The 50s were relatively calm and peaceful. The 60s were just around the corner. What possibly could change…

…but then, what do I know?

“That’s Why They Made Arms…”, A Father’s Lesson

1951 Dad at Ptown

“Pardon me”, I mumbled, while stretching and reaching in front of a shopper more involved with a cell phone call than picking a yam and moving outta the damn way… (excuse my tone, but, yes, I was becoming impatient in a grocery store).

“It’s okay”, she replied curtly, “besides, that’s why they made arms.”

Regardless if it was sarcasm, naïveté, or simple courtesy, her reply completely disarmed me, no pun intended.

I had no retort except to sigh and smile, which was not a bad thing. If we all could be coy enough to react to interruptions and interferences with a bit of sugar-coated sarcasm, there would be fewer angry people.

My ‘old man’ (I never called him that, but it seemed to fit well here) was a hard worker in every sense, fishing being no exception. He would rouse us early from our warm bags and onto the water before sunrise and before the fish started feeding. We worked hard for the catch and ridiculed, even scorned, the late arriving boats, the ‘9 to 5ers’.

A late Spring morning found us fishing for striped bass in a small bay somewhere on the Cape Cod coast (fishermen never reveal exact locations). With anchor down and the morning fog burning off, we were surrounded by schools of stripers and enjoying water thumping hits every cast. The late arrival from a shoreline dock noticed us and slowly motored his skiff closer and closer, casting deeper and deeper into ‘our waters’, hoping to be part of the action, himself, but failing miserably.

You could see it coming, my dad’s tolerance level fading fast, beginning with icy glares over our bow and across the water at this intruder who was oblivious to the angler’s rule, ‘you don’t fish in another man’s water’.

I was impressed with his effort to maintain control and decorum, but not surprised when he dropped his rod, cupped his hands in a funnel around his mouth and delivered a bellowing invitation, dripping with sarcasm…

 “Why don’t you come closer?”

The gulls watched from a buoy, the water went glassy, the fish quit working. We were surrounded by silence, waiting.  And then, it came…

“Thanks, but I think it’s the lure!”

It was a classic mocking response,  deliberate and subtle.  My father was at a loss for words … but not action.

The ‘old salt’ grabbed the wheel with one hand, gunned the motor, spun the boat to roil the water and headed to shore. With the other hand, he reached upward and back toward the interloper, and with nary a glance, delivered the anglers’universal one finger response.*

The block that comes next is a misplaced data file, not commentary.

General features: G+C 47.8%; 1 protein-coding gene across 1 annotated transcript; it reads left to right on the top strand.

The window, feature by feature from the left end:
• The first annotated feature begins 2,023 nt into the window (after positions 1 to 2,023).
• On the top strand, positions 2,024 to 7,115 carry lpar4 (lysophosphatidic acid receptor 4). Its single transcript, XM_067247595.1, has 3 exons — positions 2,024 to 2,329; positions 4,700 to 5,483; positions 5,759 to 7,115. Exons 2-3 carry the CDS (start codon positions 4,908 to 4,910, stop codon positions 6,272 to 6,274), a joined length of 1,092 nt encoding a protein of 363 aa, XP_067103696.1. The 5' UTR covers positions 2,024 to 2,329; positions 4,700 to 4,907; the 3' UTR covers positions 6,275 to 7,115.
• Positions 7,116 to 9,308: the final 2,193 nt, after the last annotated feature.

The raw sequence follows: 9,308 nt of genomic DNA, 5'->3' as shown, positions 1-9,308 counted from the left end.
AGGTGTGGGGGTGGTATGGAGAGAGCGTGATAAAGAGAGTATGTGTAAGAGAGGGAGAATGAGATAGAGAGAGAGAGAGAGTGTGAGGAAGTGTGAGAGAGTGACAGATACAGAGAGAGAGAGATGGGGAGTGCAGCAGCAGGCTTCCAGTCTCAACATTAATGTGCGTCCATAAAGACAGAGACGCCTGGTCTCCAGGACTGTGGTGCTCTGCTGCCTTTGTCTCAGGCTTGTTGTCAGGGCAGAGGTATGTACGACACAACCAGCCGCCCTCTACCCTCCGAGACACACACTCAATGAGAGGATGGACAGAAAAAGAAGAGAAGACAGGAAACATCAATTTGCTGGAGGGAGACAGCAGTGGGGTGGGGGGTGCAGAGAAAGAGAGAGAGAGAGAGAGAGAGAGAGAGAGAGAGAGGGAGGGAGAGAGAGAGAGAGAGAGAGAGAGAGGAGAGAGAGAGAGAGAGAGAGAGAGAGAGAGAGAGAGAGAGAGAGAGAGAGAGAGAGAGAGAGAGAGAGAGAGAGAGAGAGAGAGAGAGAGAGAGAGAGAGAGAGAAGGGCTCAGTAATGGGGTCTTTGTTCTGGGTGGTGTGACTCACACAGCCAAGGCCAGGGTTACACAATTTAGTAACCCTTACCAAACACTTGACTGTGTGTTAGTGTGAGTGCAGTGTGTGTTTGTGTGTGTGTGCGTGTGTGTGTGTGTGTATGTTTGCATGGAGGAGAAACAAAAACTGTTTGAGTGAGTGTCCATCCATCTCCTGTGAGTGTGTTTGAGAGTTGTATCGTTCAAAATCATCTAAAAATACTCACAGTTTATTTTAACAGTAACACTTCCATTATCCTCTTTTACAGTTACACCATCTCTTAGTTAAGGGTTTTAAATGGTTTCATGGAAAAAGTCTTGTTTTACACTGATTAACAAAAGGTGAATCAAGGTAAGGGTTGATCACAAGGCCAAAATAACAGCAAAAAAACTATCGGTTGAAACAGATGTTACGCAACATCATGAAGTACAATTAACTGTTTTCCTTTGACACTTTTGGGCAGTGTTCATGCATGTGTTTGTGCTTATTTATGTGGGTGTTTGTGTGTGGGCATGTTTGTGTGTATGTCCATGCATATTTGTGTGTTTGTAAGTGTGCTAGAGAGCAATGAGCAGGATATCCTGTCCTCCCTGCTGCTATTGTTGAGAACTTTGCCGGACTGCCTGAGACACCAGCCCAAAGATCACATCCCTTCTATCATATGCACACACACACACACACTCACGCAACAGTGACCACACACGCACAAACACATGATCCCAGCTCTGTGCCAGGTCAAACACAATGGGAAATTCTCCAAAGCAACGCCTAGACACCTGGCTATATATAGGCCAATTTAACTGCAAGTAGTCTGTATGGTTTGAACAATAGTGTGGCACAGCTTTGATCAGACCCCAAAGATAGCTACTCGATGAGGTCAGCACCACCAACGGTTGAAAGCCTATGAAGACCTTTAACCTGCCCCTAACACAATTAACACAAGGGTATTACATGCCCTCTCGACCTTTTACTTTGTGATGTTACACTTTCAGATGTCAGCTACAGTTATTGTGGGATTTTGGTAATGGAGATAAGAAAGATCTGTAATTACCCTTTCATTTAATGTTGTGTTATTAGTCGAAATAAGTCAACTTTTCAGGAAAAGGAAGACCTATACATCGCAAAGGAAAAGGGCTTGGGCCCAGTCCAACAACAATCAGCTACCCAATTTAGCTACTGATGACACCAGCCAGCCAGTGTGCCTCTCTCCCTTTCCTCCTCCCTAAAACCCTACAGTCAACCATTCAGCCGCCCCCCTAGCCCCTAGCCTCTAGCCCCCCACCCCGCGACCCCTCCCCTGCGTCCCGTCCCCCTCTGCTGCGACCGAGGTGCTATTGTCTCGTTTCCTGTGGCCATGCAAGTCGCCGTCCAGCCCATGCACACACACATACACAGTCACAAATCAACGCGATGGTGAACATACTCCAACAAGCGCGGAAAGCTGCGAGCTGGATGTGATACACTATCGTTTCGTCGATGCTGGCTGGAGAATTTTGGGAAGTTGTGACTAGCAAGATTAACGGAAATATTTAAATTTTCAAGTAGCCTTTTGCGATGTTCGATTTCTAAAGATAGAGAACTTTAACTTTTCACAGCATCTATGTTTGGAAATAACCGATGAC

I realized then, years before my grocery store episode…

That’s why they made arms!

Steve B
srbottch.com

dedicated to ‘the old man’ who has filled my life with stories and lessons

*the writer does not approve this behavior, then or now…

The Bar Chronicles, #9: Christmas Memories

“You got to remember, it was right after the depression and a coal miner’s family didn’t have much at all”

Christmas, a time for goodwill, reverence and seasonal brews. This month’s parley took us to Carly’s Bar, on Winton Rd North, a true tavern bordering neighborhoods and businesses where we enjoyed idle talk, brotherhood and beer.

Carly’s touts itself, on their green and yellow neon sign hanging over the entrance, as ‘the place to be’. Beer choices were primarily standard fare, no speciality brews, and my favorite, Guinness, was served only in cans. Acceptable, but I do enjoy watching Guinness pour from a tap, its distinctive thick frothy head landing atop a dark chestnut-brown body. I can almost taste it now.

We had the back room to ourselves, not fancy but quiet. A giant bag of Skinny Pop popcorn in the middle of a round table satisfied our snack craving and the crumbs we left on the floor were enough to fill the tiny belly of the house mouse.

With our usual toast, we wished each other good will and kicked off the evening with general talk of health, family and mundane ‘man talk’.

But it’s the holiday season and our second and last round of ale found us recalling early Christmas memories. The stories were personal, told with a smile and enthusiasm that brought us back to a special time and place, albeit briefly.

Tales of a terrible Christmas tree, boxes of nails and hardware in a Christmas stocking, and a fruit ‘bucket’ for the family had us laughing and humble at the same time.

While it was well-intentioned, the thin white artificial tree my dad brought home was not festive, at all. But we adjusted to it out of respect to him. It lasted for two years before finding the curb. I vowed never to have an artificial tree but now have two of them. They’re almost real but haven’t quite developed the evergreen scent, yet.

The box of nails one of us found in ‘his’ stocking on an early Christmas morning ‘sneak peek’ was such a disappointment. “Nails and hardware, for me? Why?” Dismay quickly turned to delight with the realization it was an adult’s stocking. His dad would love it.

Life in the coal mining towns was difficult. The Great Depression sapped people’s energy and resources. And while Christmas was a time for giving and receiving, a simple ‘bucket’ of fruit to be shared by all often sufficed to lift the spirits of families. When the fruit was gone, the bucket lived on with practical uses.

The holiday season is a wonderful time to celebrate with friends and family. I wish our group and readers who follow The Bar Chronicles a Merry Christmas and Happy Hanukkah.

Steve

Srbottch.Com